Cultivate a culture of care


Pope Francis released his now-prescient message for World Day of Peace 2021 a month before the assault on Congress. Sadly, our country failed to heed his advice, but we must make the time to do so now. His message offers a way forward for us, as children of the same God. A God who as Peter says in Acts 10:34-38, “shows no partiality.”

The Holy Father began his letter addressing the COVID-19 crisis, which “aggravated deeply integrated crises” coupled with a “surge in various forms of nationalism, racism and xenophobia, and wars and conflicts that bring only death and destruction in their wake.”

He was speaking from a global perspective, but the devastating violence inside the U.S. Capitol on Jan. 6 symbolized a microcosm of our basest instincts. We have begun a new year, let us resolve to embark on a journey toward “A Culture of Care on a Path to Peace,” the title of Pope Francis’ 2021 message.

The heart of the church’s social doctrine Pope Francis said, “can serve as a ‘grammar’ of care: commitment to promoting the dignity of each human person, solidarity with the poor and vulnerable, the pursuit of the common good and concern for the protection of creation.”


Promoting the dignity of each human person means just that. We cannot exclude anyone — the unborn or the imprisoned. ‘“Person always signifies relationship, not individualism; it affirms inclusion, not exclusion, unique and inviolable dignity, not exploitation.’… Human rights derive from this dignity, as do human duties, like the responsibility to welcome and assist the poor, the sick, the excluded, every one of our ‘neighbors, near or far in space and time,’” the pope said.

Some Catholics fear for the rights of the unborn in the Biden Administration, which takes office Jan. 20. Being fearful does not change hearts. Respectful, persistent dialogue does. Continue to advocate for laws that protect life from womb to tomb. Keep track of these issues through the Iowa Catholic Conference ( and the U.S. Conference of Catholic Bishops (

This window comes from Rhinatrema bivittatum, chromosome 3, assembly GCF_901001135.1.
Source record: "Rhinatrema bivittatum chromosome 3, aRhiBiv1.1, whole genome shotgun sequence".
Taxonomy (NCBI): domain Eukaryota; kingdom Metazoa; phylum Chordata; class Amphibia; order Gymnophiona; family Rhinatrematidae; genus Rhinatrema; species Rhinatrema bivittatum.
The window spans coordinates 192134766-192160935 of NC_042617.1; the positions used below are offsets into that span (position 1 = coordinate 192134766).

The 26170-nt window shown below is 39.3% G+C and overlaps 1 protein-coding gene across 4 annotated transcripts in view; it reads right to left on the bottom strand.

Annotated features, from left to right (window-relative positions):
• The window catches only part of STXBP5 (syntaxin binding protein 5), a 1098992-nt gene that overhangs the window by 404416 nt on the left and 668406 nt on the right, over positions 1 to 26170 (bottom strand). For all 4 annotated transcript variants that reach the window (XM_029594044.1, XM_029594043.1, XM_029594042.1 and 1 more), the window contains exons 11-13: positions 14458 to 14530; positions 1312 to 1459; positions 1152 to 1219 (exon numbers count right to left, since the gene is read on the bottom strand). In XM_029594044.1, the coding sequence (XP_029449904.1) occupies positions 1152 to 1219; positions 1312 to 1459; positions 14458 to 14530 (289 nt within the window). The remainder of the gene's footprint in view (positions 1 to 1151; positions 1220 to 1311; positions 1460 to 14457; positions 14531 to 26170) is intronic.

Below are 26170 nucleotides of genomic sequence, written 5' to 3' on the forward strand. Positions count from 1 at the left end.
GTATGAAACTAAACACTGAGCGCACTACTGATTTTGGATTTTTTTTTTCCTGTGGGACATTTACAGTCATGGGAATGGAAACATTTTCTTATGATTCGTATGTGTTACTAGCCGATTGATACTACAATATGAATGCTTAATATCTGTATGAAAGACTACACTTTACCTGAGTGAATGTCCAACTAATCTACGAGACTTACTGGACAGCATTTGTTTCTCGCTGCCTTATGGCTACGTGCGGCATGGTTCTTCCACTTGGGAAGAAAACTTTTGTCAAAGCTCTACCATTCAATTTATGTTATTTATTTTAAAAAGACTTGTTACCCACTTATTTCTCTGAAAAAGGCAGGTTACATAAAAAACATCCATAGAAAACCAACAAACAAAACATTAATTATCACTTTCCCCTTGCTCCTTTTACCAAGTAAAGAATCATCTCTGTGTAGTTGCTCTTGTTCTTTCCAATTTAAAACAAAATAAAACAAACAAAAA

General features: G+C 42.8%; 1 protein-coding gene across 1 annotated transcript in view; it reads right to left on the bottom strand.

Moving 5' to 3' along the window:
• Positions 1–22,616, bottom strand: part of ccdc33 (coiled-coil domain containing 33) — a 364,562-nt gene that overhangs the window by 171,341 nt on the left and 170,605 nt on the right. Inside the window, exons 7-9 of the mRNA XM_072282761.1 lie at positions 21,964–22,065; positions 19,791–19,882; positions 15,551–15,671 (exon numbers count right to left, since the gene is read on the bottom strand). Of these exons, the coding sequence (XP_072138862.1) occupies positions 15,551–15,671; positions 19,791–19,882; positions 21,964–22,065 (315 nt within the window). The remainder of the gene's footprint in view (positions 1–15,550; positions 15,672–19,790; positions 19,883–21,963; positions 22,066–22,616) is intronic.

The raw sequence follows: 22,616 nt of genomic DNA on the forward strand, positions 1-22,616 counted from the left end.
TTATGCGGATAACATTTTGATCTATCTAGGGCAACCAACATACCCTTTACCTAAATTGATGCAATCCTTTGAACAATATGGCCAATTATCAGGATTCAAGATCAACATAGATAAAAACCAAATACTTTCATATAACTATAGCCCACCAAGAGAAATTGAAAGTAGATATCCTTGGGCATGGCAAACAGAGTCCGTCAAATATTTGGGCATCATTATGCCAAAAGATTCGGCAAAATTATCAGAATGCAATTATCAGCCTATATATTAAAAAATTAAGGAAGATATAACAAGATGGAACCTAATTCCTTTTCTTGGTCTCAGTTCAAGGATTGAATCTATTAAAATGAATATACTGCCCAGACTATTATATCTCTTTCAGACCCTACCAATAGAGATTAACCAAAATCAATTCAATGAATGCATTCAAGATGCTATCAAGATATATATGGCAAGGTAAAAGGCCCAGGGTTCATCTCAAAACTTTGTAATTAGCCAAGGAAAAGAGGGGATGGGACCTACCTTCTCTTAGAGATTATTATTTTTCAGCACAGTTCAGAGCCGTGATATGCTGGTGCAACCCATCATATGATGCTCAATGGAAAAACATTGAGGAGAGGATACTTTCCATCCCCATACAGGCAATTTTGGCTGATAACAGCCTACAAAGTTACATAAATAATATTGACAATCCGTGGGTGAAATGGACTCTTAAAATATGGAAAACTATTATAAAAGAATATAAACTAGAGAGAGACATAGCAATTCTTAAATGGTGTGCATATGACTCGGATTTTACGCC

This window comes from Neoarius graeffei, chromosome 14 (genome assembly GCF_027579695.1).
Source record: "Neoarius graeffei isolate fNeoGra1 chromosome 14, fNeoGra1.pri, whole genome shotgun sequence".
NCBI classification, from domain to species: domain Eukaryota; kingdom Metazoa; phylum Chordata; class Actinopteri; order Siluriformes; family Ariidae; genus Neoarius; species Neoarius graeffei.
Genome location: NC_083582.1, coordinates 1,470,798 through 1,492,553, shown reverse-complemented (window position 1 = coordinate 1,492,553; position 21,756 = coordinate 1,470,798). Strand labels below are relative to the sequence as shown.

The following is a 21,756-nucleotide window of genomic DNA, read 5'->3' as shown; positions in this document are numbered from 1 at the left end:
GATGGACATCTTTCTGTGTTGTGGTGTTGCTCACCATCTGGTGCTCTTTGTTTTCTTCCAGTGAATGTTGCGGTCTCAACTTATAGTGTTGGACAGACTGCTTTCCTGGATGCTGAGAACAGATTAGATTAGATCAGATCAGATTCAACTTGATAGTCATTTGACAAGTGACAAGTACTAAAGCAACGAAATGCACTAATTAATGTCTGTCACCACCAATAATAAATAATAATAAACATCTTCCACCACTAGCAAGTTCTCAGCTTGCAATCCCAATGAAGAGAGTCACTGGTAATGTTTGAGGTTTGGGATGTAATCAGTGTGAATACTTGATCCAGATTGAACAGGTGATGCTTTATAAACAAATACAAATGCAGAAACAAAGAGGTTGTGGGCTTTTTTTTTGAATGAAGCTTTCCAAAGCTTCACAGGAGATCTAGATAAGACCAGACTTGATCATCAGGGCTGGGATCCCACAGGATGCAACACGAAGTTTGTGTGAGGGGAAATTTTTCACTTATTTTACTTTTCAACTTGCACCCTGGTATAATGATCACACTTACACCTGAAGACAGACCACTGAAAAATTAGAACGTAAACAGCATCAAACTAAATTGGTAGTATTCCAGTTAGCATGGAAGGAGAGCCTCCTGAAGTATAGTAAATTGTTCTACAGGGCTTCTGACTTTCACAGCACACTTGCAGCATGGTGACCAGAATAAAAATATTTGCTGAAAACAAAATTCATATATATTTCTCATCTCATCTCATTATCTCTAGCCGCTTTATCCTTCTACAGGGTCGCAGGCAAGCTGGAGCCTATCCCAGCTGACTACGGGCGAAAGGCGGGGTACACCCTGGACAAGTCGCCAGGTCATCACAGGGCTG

At press time, our federal government was preparing to execute three individuals within a five-day span. Speakers at a virtual public dialogue Jan. 8 on capital punishment co-sponsored by Catholic Mobilizing Network and Georgetown University’s Initiative on Catholic Social Thought and Public Life underscored the value of every human life, including those condemned on death row. Bishop Daniel Flores of Brownsville, Texas, noted that the dignity of every human life challenges the faithful to reflect on what it means to love human life when it is difficult to do so. Pray for an end to capital punishment at the federal level and in states that still permit it. Visit the Catholic Mobilizing Network ( to oppose the executions.

Pope Francis says in his peace message that “Every aspect of social, political and economic life achieves its fullest end when placed at the service of the common good … ‘the sum total of social conditions which allow people, either as groups or as individuals, to reach their fulfillment more fully and more easily.’”

Serving the common good means educating ourselves about these issues and contacting our state legislators and members of Congress ( to pass laws that support a living wage, affordable housing, fair taxes, school funding, good stewardship of the earth and more.

In our state, the 89th Iowa General Assembly began Jan. 11. Gov. Kim Reynolds was scheduled to present her budget and the Condition of the State message to the Legislature on Jan. 12. Go to the Iowa Catholic Conference (ICC) website to review the legislative principles. Among issues that the ICC staff plans to address with legislators: additional state support for parental choice in education, legislation to protect the economic and physical security of workers, racial profiling, and a proposal to clarify that Iowa’s Constitution does not contain a right to an abortion. ICC Executive Director Tom Chapman asks us to pray for the legislators and their families.

“Particularly during a pandemic, it is difficult for them to be away from their families during the week.”

Cultivating a culture of care requires us to work individually and collectively to “overcome the many existing social inequalities,” Pope Francis says. He views the involvement of women — in the family and in every social, political and institutional sphere — as essential to this work.

An examination of conscience, personal and communal, is in order. It should include accountability for those who have done grave damage to our core principles of peace, civility and the rule of law. “We need to stop and ask ourselves what has led our world to see conflict as something normal, and how our hearts can be converted and our ways of thinking changed, in order for true peace in solidarity and fraternity,” the Holy Father says.

Let us begin together, to cultivate a culture of care.

Barb Arland-Fye, Editor

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